Tags: Calpers | hedge | funds | fees

FT: Calpers' $4 Billion Hedge Fund Pullout Isn't Start of Trend

By    |   Tuesday, 16 September 2014 12:51 PM

The decision by Calpers (California Public Employees' Retirement System), the country's largest public pension plan, to eliminate its $4 billion investment in hedge funds won't cause a mass exodus by other investors, hedge-fund industry participants say.

Calpers cited the complexity of hedge funds and their hefty fees as the reasons behind its departure.

Given the fees — often 2 percent of assets and 20 percent of profits after a certain level is reached — and frequently mediocre returns, why wouldn't others follow Calpers' example?

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"Hedge fund investing has now become mainstream for pension funds," Alper Ince, managing director at Paamco, a fund of hedge funds, told the Financial Times.

Of course that could just mean it will take pension funds a while to realize it might be in their best interest to dump hedge funds.

Still, Arno Kitts, head of U.K. institutional at BlackRock, told the Times, "people do pay attention to Calpers, but there are plenty of hedge funds that have delivered consistent long-term performance with good risk-adjusted returns, which are uncorrelated with other assets."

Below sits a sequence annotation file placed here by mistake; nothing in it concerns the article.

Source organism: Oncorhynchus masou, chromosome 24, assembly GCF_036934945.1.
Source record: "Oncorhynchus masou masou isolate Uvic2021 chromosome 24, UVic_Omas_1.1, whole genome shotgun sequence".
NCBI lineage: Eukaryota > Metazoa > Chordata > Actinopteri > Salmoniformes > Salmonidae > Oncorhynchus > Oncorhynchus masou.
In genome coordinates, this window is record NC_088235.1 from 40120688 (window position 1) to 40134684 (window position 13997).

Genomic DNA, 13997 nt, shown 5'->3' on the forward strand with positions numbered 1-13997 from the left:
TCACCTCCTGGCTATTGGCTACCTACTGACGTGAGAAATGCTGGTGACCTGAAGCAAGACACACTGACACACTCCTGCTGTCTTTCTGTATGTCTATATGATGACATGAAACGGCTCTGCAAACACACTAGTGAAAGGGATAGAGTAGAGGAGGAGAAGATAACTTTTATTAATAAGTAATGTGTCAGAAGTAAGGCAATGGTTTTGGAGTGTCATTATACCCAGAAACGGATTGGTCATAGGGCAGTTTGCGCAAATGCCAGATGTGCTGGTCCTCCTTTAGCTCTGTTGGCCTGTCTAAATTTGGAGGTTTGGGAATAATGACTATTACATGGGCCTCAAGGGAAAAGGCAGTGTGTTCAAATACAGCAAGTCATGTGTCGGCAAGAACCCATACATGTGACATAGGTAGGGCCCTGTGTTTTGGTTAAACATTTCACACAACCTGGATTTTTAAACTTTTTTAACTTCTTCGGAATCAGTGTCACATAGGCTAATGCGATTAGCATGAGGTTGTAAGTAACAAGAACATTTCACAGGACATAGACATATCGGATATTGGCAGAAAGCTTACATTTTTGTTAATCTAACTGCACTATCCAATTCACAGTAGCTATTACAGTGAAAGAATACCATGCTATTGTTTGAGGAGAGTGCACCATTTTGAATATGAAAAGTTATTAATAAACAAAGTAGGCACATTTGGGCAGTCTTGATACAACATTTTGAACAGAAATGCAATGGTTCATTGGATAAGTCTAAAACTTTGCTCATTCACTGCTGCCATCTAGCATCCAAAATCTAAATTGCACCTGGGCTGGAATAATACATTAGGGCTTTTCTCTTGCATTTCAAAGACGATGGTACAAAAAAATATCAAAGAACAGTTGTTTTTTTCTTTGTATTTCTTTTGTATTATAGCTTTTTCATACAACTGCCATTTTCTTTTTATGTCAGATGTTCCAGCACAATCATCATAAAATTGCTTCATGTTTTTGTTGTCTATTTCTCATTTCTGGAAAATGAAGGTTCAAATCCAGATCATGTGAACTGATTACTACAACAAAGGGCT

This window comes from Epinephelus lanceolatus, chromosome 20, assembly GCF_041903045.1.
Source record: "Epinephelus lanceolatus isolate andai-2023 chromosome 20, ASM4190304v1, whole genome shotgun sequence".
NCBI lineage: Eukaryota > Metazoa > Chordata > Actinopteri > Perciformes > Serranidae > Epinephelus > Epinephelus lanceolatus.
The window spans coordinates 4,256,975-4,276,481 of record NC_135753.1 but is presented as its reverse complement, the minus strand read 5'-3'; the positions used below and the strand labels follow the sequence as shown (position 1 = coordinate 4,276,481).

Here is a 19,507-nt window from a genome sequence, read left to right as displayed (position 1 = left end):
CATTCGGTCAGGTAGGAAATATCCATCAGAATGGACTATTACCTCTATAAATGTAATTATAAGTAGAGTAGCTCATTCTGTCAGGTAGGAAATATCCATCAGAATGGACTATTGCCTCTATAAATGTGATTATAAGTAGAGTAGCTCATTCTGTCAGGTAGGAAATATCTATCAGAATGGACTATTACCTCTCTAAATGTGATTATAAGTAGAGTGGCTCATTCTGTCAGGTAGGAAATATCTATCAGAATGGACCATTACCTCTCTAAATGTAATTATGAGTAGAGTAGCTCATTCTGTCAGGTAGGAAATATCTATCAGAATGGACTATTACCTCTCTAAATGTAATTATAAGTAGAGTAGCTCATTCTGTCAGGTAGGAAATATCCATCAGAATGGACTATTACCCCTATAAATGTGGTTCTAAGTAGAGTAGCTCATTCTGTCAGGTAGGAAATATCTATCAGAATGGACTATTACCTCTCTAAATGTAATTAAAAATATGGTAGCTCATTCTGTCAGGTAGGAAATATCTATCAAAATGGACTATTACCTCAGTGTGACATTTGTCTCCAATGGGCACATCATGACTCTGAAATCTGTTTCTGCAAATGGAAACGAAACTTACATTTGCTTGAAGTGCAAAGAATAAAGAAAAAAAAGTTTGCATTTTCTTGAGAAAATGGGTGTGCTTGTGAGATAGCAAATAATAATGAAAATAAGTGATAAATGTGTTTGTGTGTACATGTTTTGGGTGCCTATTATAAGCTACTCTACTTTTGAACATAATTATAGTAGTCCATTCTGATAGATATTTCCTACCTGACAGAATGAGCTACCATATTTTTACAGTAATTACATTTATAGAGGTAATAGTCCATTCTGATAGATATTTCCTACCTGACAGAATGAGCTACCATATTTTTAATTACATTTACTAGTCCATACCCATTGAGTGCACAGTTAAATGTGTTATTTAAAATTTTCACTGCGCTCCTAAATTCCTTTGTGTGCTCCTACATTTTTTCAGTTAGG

Public pension funds in the United States make up approximately 14 percent of hedge fund assets owned by institutions, according to data provider Preqin, the Times noted.

Amy Bensted, head of hedge fund products at Preqin, told the Times that Calpers' action might indicate that public pension funds aren't impressed with the hedge fund industry anymore.

"But I don't think this is the start of a trend. The majority of U.S. public pension schemes remain committed," she stated.

Keith Brainard, research director of the National Association of State Retirement Administrators, offered a mixed assessment of the ramifications of Calpers' move.

"I would expect their decision to divest from hedge funds will cause some public pension funds to re-evaluate their hedge fund strategy, although many public pension funds consider hedge funds to be a vital part of their diversified portfolios," he told Bloomberg.

For the fiscal year ended June 30, Calpers paid $135 million in hedge fund fees. The investments earned 7.1 percent, constituting 0.4 percent of the fund's total return, according to Calpers figures cited by Bloomberg.

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The decision by Calpers (California Public Employees' Retirement System), the country's largest public pension plan, to eliminate its $4 billion investment in hedge funds won't cause a mass exodus by other investors, hedge-fund industry participants say.
Calpers, hedge, funds, fees
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2014-51-16
Tuesday, 16 September 2014 12:51 PM
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